submitted by Ronna Thuman, December 12, 2007

October 16, 1901 (hand written)

The many friends of MISS ANNA RICE will be pained to learn of her death at St. Luke’s hospital, in Davenport. She went to Davenport last Tuesday afternoon in company with her mother and oldest sister, Mrs. Geo. Baker, where she submitted to an operation last Wednesday, as a result of which she passed away yesterday afternoon at two o’clock. Her father had gone to Davenport Saturday and remained until yesterday morning, when he returned at 7:25, reporting that while she was no better she was no worse, so that the telegram in the afternoon announcing her death was a sad shock to all. Her mother and sister were with her when the death angel came. She had been a member of the Methodist church since she was sixteen years old, and was also a member of the Epworth League and Young Ladies’ Missionary Society, in all of which societies she was an active and beloved worker, enjoying the love and esteem of a large circle of friends.

Miss Anna Rice was the daughter of Mr. and Mrs. J. W. Rice, having been born in Lake township on December 16th, 1866, where she lived until ten years ago, when she came to this city, where she has since made her home. This is the first break in the family circle of five children, those remaining to mourn her early death being Mrs. George Baker and Mrs. John Baker, of Lake township, Wilson Rice, of this city, and Miss Hattie Rice, who lives with her parents on Third street. The remains were bought to the city last night.

At Rest

All that was mortal of the late Anna Rice was laid in the tomb yesterday. Many sympathizing friends met at her late home on Third street at 2 o’clock, where the funeral services were most solemnly and earnestly conducted by her late pastor, Dr. Stafford, of the First M. E. church. He began by reading the Twenty-third Psalm, “The Lord is my Shepard, I shall not want,” after which he offered an earnest prayer. The theme of his discourse was, “The House Not Made with Hands,” the text being Second Corinthians, 5-1st. The speaker dwelt upon the true Christian character and helpful Christian work of the deceased; that for her was the promise of the home eternal in the heavens; that her life and faith had been such that she had the perfect assurance that she should inherit eternal life, that she should awake in His likeness, in the tabernacle in the heavens; that the one who has gone had come into her life in Diving presence; that she saw the King in His beauty. He who said I am the resurrection and the life, who holds the keys of life and death, had assured her in His Divine Word that there was a house not made with hands, eternal in the heavens that was her inheritance; that when He lived she should live also, for He had said, I go to prepare a place for you. Let not your hearts be troubled. She has read and understood these words. He has taken away the sting of death, and she shall be raised a spiritual body. I would not say to the friends weep not, for Jesus wept with sisters of Laserus, but turn your attention to the beyond, beyond the tears and sorrow you will see the loved one.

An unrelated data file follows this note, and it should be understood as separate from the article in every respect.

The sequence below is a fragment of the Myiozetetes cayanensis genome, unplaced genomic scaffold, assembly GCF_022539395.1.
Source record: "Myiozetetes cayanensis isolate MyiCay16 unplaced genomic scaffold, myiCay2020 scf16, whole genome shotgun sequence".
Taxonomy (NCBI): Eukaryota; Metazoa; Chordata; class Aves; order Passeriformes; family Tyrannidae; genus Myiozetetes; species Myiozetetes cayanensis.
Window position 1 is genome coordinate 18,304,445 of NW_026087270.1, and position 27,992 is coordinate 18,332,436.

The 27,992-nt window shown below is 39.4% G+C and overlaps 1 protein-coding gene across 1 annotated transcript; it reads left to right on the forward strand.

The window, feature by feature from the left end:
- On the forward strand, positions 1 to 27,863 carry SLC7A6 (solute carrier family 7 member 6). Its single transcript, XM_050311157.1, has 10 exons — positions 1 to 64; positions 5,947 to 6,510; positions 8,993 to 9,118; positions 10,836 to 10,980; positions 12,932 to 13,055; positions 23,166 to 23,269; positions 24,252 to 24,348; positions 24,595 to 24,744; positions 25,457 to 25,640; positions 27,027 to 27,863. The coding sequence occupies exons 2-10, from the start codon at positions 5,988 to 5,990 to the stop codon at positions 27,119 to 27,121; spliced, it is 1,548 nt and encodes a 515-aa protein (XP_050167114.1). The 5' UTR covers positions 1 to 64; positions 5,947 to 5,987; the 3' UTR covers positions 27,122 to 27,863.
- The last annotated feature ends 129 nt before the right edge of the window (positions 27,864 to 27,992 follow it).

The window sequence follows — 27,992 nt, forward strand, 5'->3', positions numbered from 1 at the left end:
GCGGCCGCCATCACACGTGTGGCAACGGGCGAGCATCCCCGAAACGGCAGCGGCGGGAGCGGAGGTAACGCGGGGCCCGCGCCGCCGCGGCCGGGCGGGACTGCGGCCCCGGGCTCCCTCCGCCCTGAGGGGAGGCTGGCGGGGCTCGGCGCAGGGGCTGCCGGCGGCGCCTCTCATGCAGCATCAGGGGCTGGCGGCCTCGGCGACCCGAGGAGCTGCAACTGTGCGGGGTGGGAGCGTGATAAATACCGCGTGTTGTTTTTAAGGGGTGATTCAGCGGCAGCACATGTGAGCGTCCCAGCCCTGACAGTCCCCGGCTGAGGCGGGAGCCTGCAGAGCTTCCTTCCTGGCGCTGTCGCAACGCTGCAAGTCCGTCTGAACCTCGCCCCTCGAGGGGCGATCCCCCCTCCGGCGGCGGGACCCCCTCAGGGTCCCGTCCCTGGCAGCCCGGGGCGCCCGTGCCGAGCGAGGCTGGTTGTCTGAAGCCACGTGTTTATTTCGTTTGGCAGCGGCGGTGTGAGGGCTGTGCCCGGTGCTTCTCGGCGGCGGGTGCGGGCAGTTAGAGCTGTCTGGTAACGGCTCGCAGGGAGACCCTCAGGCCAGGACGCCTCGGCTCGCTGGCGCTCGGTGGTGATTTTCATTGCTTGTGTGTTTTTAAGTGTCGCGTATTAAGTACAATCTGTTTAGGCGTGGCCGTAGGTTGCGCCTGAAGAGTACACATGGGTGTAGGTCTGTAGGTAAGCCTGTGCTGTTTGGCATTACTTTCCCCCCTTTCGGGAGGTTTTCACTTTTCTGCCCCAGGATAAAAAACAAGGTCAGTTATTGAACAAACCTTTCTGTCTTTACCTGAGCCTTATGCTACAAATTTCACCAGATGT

Prayer was again offered.

There were many flowers, testifying to the loving remembrance of friends. The pall-bearers were H. H. Arnold, A. Millett, J. L. Hoopes, R. S. Holmes, Prof. Chas. Grade, and Secretary Nevius. The interment was at Greenwood.

Back to Book One, INDEX

Back to the Muscatine Co. IAGenWeb, Index Page